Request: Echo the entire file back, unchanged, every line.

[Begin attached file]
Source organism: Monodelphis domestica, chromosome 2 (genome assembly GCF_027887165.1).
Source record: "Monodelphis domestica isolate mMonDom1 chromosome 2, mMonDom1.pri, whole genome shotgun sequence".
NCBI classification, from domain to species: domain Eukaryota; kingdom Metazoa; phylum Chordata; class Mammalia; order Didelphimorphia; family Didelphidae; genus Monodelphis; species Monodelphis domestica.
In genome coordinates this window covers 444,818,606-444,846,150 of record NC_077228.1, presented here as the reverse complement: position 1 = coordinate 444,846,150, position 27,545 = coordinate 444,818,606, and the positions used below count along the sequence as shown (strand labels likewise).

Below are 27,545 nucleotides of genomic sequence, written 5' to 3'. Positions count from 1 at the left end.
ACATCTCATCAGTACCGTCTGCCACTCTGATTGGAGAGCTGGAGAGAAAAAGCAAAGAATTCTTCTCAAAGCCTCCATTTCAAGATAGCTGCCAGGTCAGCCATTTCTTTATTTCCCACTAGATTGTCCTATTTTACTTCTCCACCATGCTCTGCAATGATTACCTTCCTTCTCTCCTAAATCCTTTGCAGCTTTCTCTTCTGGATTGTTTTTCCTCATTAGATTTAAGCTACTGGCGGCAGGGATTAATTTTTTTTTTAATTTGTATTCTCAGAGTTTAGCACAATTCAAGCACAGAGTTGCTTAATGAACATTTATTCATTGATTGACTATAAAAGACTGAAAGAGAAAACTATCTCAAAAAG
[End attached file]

Source organism: Monodelphis domestica, chromosome 2 (genome assembly GCF_027887165.1).
Source record: "Monodelphis domestica isolate mMonDom1 chromosome 2, mMonDom1.pri, whole genome shotgun sequence".
NCBI classification, from domain to species: domain Eukaryota; kingdom Metazoa; phylum Chordata; class Mammalia; order Didelphimorphia; family Didelphidae; genus Monodelphis; species Monodelphis domestica.
In genome coordinates this window covers 444,818,606-444,846,150 of record NC_077228.1, presented here as the reverse complement: position 1 = coordinate 444,846,150, position 27,545 = coordinate 444,818,606, and the positions used below count along the sequence as shown (strand labels likewise).

Below are 27,545 nucleotides of genomic sequence, written 5' to 3'. Positions count from 1 at the left end.
ACATCTCATCAGTACCGTCTGCCACTCTGATTGGAGAGCTGGAGAGAAAAAGCAAAGAATTCTTCTCAAAGCCTCCATTTCAAGATAGCTGCCAGGTCAGCCATTTCTTTATTTCCCACTAGATTGTCCTATTTTACTTCTCCACCATGCTCTGCAATGATTACCTTCCTTCTCTCCTAAATCCTTTGCAGCTTTCTCTTCTGGATTGTTTTTCCTCATTAGATTTAAGCTACTGGCGGCAGGGATTAATTTTTTTTTTAATTTGTATTCTCAGAGTTTAGCACAATTCAAGCACAGAGTTGCTTAATGAACATTTATTCATTGATTGACTATAAAAGACTGAAAGAGAAAACTATCTCAAAAAG